DELTA TOWNSHIP, Mich. — Gov. Rick Snyder said Wednesday he wants to quickly decide the legal status of hundreds of same-sex marriages conducted after a judge struck down Michigan’s gay marriage ban but before the ruling was halted.
The Republican governor could make an announcement later Wednesday after consulting with lawyers.
“Hopefully we’ll be able to provide some clarity at least from our perspective on that relatively soon,” Snyder told reporters after speaking at an agricultural summit near Lansing. “My job is to actually follow the law, and that’s the issue we’re analyzing right now.”
The governor ideally will announce his decision Wednesday, but it could be later, spokeswoman Sara Wurfel said.
On Tuesday, a federal appeals court put an indefinite halt to gay marriage in Michigan while it takes a longer look at U.S. District Judge Bernard Friedman’s decision Friday overturning a 2004 voter-approved constitutional ban. Hundreds of same-sex couples in four counties were married Saturday before the appeals court stepped in with a temporary stay.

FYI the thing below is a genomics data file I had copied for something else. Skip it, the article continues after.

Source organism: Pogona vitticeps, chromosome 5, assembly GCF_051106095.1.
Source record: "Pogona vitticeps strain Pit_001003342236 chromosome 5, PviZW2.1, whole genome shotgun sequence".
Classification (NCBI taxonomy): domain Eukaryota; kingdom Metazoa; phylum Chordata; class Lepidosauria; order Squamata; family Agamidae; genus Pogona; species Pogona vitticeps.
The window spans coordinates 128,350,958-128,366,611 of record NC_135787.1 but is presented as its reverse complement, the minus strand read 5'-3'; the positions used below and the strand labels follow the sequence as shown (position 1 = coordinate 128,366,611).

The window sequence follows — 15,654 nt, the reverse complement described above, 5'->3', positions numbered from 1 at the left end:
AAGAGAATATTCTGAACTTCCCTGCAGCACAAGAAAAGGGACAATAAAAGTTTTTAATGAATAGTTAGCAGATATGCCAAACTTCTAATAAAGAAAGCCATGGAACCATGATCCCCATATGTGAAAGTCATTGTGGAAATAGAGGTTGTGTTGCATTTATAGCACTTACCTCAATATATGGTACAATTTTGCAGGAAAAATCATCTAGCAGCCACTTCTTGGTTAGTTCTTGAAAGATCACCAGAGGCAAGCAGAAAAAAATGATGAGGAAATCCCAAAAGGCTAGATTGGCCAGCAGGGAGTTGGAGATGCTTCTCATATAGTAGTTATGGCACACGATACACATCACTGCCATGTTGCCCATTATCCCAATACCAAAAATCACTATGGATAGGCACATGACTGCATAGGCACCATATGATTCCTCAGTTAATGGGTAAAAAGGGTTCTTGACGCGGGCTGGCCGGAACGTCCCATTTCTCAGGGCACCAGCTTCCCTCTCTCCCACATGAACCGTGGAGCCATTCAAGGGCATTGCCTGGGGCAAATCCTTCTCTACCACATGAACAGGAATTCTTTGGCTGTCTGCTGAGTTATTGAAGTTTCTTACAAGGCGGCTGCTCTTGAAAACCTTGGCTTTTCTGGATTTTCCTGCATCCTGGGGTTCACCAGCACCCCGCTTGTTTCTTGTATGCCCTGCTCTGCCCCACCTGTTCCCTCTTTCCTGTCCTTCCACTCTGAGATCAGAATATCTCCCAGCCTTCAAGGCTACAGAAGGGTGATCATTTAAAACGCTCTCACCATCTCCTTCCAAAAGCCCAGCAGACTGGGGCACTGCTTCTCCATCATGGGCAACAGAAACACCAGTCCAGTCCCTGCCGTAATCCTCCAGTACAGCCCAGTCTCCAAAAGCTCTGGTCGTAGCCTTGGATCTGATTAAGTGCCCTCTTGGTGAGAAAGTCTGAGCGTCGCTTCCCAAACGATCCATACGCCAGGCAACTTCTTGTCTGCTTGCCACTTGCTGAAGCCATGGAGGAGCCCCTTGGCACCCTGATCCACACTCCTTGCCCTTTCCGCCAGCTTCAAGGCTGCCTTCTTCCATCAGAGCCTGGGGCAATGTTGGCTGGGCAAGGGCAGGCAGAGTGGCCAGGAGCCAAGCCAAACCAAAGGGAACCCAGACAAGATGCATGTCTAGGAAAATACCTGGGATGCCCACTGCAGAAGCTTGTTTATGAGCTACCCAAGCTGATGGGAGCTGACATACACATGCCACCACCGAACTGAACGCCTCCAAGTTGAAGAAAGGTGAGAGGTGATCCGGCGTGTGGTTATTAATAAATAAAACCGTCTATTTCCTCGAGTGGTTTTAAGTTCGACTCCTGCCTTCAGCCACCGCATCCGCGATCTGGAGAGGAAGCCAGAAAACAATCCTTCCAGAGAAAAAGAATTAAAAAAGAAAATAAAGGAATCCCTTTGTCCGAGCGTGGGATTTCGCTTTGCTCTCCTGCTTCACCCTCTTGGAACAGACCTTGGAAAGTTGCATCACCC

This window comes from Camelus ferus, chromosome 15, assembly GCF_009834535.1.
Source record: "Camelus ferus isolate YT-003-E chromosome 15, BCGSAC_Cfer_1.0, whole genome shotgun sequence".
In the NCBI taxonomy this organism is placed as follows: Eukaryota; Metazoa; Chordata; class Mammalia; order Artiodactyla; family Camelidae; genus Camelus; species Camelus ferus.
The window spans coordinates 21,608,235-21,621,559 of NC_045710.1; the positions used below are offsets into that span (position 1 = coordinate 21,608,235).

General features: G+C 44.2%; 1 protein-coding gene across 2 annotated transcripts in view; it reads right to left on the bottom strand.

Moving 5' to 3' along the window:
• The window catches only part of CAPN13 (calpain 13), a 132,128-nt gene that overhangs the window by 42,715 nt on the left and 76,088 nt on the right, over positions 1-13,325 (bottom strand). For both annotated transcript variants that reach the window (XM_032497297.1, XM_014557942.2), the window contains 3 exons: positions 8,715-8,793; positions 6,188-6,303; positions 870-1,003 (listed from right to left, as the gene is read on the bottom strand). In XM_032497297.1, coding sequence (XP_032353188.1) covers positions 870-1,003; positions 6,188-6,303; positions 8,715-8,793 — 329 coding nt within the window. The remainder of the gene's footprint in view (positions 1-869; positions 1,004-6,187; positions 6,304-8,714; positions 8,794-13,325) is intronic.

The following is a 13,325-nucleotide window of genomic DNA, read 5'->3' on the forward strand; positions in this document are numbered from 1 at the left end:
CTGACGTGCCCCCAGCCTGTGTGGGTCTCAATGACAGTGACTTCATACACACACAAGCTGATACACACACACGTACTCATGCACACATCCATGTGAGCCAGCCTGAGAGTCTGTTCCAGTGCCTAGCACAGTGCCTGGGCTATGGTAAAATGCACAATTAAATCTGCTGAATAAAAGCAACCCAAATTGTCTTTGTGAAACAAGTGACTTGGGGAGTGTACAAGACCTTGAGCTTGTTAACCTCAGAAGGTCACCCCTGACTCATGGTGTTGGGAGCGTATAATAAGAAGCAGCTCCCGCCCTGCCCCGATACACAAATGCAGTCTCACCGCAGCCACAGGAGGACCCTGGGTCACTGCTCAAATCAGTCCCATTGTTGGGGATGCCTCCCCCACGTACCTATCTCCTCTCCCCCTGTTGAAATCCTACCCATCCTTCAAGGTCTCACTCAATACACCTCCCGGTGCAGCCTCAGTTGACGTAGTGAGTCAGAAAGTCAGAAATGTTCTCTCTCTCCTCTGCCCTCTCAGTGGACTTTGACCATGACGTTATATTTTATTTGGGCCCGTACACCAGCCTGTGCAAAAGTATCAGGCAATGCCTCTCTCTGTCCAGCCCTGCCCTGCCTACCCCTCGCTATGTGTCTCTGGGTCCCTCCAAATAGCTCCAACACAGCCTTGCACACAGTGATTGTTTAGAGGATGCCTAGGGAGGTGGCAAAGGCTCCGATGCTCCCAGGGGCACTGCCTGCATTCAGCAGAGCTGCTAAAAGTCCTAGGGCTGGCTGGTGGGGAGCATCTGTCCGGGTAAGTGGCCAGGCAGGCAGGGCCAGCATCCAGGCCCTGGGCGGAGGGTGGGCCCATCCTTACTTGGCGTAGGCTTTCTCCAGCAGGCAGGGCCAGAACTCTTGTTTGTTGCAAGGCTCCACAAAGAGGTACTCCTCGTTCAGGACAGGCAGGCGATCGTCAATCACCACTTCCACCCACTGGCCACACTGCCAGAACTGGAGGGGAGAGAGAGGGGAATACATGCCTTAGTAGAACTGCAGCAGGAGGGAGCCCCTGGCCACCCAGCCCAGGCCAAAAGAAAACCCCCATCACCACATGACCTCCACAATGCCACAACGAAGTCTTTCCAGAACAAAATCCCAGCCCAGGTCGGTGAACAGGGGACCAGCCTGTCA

What remains unclear is the legal status – including the benefits that come with marriage – of those couples in Washtenaw, Ingham, Oakland and Muskegon counties. Supporters of same-sex marriage are urging the Obama administration to recognize the marriages for purposes of federal benefits as it has done in other states.
Snyder, who keeps mostly silent on social issues, supported marriage as “between a man and a woman” in a 2010 gubernatorial debate.
“There’s one sentence in a debate four years ago. I’m not going to go rehash that,” Snyder said Wednesday, saying the No. 1 issue for citizens is economic growth.
This material may not be published, broadcast, rewritten, or redistributed.